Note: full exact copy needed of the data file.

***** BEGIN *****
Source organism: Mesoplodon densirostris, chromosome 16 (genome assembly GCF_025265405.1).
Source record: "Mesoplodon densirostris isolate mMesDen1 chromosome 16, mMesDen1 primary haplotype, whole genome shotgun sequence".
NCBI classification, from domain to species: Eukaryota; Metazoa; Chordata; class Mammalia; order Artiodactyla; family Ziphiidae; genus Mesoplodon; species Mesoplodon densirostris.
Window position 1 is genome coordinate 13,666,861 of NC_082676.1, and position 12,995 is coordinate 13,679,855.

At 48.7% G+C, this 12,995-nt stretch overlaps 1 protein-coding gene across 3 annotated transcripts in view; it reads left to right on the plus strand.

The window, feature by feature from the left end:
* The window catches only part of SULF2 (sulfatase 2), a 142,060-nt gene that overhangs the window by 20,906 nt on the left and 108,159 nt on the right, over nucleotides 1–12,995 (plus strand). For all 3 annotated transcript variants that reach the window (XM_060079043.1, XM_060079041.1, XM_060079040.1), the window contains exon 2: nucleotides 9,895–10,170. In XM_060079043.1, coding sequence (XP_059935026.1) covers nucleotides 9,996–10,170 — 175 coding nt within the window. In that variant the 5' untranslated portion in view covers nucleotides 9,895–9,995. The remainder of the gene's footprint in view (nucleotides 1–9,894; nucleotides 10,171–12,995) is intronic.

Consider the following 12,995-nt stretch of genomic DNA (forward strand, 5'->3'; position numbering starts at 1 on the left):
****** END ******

Source organism: Mesoplodon densirostris, chromosome 16 (genome assembly GCF_025265405.1).
Source record: "Mesoplodon densirostris isolate mMesDen1 chromosome 16, mMesDen1 primary haplotype, whole genome shotgun sequence".
NCBI classification, from domain to species: Eukaryota; Metazoa; Chordata; class Mammalia; order Artiodactyla; family Ziphiidae; genus Mesoplodon; species Mesoplodon densirostris.
Window position 1 is genome coordinate 13,666,861 of NC_082676.1, and position 12,995 is coordinate 13,679,855.

At 48.7% G+C, this 12,995-nt stretch overlaps 1 protein-coding gene across 3 annotated transcripts in view; it reads left to right on the plus strand.

The window, feature by feature from the left end:
* The window catches only part of SULF2 (sulfatase 2), a 142,060-nt gene that overhangs the window by 20,906 nt on the left and 108,159 nt on the right, over nucleotides 1–12,995 (plus strand). For all 3 annotated transcript variants that reach the window (XM_060079043.1, XM_060079041.1, XM_060079040.1), the window contains exon 2: nucleotides 9,895–10,170. In XM_060079043.1, coding sequence (XP_059935026.1) covers nucleotides 9,996–10,170 — 175 coding nt within the window. In that variant the 5' untranslated portion in view covers nucleotides 9,895–9,995. The remainder of the gene's footprint in view (nucleotides 1–9,894; nucleotides 10,171–12,995) is intronic.

Consider the following 12,995-nt stretch of genomic DNA (forward strand, 5'->3'; position numbering starts at 1 on the left):